Is this really expected?

We have emailed Simon Pilgrim who added the test case to show that we no longer crash on this test case (see https://bugs.llvm.org/show_bug.cgi?id=20011). But even if the compiler doesn’t crash, the behavior seems wrong to me.

Regards,

Björn Pettersson

Yes, store+load is the right definition of bitcast. And in fact, the backend will lower a bitcast to a store+load to a stack temporary in cases where there isn’t some other lowering specified. The end result is probably going to be pretty inefficient unless your target has a special instruction to handle it (x86 has pmovmskb for i1 vector bitcasts, but otherwise you probably end up with some terrible lowering involving a lot of shifts).

So what is the correct behavior of the store <2 x i2>. Storing two bytes with a zext:ed i2 in each, or a bit packed vector?

I can't remember any documentation mentioning that vectors are bit packed. But if LLVM is supposed to bit pack vectors, should we do it for any element size, or only when element size is less than the byte size, or only for i1 vectors?

Maybe bit packing should be optional (target specific)?

Btw, the IR/ISD note for a <2 x i2> store indicates that it is an one byte (ST1) store, due to the getStoreSize() methods saying one byte for this kind of vector. So alias analysis etc thinks that only one byte is written.

So what is the correct behavior of the store <2 x i2>. Storing two bytes with a zext:ed i2 in each, or a bit packed vector?

I can't remember any documentation mentioning that vectors are bit packed. But if LLVM is supposed to bit pack vectors, should we do it for any element size, or only when element size is less than the byte size, or only for i1 vectors?

For lack of any formal documentation, the most canonical source of information about the size of a type is DataLayout. And currently DataLayout::getTypeSizeInBits() assumes vectors are bit-packed.

Maybe bit packing should be optional (target specific)?

That's... maybe possible? It would break the current rule that whether a bitcast is legal is independent of the target, and I don't see a compelling reason. (If you're trying to comply with some external ABI, you can always explicitly extend a value before you store it.)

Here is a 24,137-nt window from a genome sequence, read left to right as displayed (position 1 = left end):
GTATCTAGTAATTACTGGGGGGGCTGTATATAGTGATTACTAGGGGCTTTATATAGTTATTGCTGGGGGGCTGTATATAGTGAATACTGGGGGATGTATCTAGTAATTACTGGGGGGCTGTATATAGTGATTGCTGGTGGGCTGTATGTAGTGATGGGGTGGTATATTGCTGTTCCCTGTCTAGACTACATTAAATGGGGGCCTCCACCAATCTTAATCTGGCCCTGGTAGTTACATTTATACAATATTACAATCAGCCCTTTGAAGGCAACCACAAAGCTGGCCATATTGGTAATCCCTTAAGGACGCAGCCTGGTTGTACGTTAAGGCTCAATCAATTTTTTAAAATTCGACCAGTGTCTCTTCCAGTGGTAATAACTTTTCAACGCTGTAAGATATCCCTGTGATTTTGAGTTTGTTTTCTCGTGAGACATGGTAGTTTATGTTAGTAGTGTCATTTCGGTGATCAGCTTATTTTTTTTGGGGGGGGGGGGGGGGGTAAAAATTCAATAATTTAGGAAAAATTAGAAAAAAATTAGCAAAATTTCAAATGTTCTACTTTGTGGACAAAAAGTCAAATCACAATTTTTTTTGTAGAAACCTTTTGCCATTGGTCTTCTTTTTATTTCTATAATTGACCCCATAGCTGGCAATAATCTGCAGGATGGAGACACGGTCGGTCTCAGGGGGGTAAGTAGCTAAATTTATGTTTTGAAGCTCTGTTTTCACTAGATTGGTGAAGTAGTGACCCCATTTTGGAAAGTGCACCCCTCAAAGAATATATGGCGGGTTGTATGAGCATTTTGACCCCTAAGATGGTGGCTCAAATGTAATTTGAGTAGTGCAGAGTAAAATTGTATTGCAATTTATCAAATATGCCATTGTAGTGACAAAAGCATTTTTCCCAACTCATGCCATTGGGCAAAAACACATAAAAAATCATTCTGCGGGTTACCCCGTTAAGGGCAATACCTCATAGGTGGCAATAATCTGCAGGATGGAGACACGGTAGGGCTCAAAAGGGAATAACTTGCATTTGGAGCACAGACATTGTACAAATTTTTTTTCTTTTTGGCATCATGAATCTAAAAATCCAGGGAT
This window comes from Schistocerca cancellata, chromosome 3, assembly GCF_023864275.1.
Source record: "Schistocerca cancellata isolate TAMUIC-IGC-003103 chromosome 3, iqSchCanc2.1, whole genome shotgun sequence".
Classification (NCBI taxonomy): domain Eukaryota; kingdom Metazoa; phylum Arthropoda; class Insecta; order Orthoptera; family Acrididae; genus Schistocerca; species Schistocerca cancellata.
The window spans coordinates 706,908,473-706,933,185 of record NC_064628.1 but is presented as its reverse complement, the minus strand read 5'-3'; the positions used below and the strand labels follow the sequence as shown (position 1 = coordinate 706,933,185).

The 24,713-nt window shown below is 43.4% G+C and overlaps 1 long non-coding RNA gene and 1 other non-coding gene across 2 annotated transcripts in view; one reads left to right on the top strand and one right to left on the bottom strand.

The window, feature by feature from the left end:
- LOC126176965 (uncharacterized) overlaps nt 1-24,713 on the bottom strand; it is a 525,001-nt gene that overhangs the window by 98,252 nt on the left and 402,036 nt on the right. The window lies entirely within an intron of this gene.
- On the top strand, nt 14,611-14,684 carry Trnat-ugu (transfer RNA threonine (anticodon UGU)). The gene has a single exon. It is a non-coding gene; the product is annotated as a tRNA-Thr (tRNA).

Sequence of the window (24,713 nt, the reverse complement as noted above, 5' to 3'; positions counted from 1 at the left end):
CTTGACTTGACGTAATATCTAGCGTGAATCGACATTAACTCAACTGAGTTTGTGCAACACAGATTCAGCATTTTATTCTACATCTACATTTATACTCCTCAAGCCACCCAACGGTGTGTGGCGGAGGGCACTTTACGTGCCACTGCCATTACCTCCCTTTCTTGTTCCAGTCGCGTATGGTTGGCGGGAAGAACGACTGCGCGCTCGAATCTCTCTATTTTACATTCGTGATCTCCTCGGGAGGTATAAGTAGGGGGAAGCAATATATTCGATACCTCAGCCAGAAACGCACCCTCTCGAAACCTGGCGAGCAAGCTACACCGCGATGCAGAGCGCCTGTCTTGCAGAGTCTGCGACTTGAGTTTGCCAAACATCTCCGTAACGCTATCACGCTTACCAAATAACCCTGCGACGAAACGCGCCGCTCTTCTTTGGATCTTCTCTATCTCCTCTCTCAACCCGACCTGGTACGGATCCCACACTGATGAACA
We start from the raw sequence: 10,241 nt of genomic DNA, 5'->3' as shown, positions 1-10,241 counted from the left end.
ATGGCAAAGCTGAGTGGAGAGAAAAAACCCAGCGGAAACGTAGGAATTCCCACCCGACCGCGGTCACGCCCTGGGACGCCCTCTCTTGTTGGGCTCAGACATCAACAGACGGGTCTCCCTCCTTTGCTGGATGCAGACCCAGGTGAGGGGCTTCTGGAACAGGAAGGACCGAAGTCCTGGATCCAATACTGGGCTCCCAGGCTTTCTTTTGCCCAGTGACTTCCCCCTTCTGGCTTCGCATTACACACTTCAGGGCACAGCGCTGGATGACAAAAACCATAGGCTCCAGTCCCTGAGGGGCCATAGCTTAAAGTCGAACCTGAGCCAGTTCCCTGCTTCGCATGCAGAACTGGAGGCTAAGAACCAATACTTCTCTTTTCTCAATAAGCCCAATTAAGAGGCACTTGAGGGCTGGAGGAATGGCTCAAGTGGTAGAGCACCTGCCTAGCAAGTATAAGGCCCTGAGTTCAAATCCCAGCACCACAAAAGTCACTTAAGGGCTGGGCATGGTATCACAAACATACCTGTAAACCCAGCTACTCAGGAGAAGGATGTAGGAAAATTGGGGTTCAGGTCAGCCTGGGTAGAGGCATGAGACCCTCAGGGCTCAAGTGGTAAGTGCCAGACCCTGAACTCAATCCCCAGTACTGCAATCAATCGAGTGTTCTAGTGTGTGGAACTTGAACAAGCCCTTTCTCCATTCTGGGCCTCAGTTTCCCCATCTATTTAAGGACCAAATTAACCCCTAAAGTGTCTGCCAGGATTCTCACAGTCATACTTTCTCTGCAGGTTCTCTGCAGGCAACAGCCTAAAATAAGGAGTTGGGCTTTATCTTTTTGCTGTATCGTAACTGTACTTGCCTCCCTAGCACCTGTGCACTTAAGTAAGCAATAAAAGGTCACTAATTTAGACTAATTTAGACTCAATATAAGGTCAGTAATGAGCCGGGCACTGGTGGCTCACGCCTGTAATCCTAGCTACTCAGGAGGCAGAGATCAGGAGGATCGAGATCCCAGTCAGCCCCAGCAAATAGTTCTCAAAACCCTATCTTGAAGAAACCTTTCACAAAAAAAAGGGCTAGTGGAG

-Eli

We still struggle with this in many cases - llvm/test/CodeGen/X86/vector-compare-results.ll has some pretty shocking cases that haven’t been addressed.

Weren’t the Embescom chaps working on better support for targets with base types other than 8 bits?

This also reminded me of the following test case that is in trunk: test/CodeGen/X86/pr20011.ll

%destTy = type { i2, i2 }
define void @crash(i64 %x0, i64 %y0, %destTy* nocapture %dest) nounwind {
; X64-LABEL: crash:
; X64: # BB#0:
; X64-NEXT: andl $3, %esi
; X64-NEXT: movb %sil, (%rdx)
; X64-NEXT: andl $3, %edi
; X64-NEXT: movb %dil, (%rdx)
; X64-NEXT: retq
%x1 = trunc i64 %x0 to i2
%y1 = trunc i64 %y0 to i2
%1 = bitcast %destTy* %dest to <2 x i2>*
%2 = insertelement <2 x i2> undef, i2 %x1, i32 0
%3 = insertelement <2 x i2> %2, i2 %y1, i32 1
store <2 x i2> %3, <2 x i2>* %1, align 1
ret void
}

As you can see by the “X64” checks the behavior is quite weird.
Both movb instructions writes to the same address. So the result of the store <2 x i2> will be the same as when only storing one of the elements.
Is this really expected?

We have emailed Simon Pilgrim who added the test case to show that we no longer crash on this test case (see https://bugs.llvm.org/show_bug.cgi?id=20011). But even if the compiler doesn’t crash, the behavior seems wrong to me.

Yes, the behavior here is wrong. DAGTypeLegalizer::SplitVecOp_STORE/DAGTypeLegalizer::SplitVecRes_LOAD/etc. assume the element size is a multiple of 8. I’m sure this has been discussed before, but I guess nobody ever wrote a patch to fix it…?

Sorry I might have missed that email. I ended up creating PR31265 as a meta because there are far too many cases like this, where we don’t correctly pack illegal vector types, PR1784 goes into more details on this. My particular interest was in bool vectors, especially after AVX512 went with the bitpacked data representations for mask registers.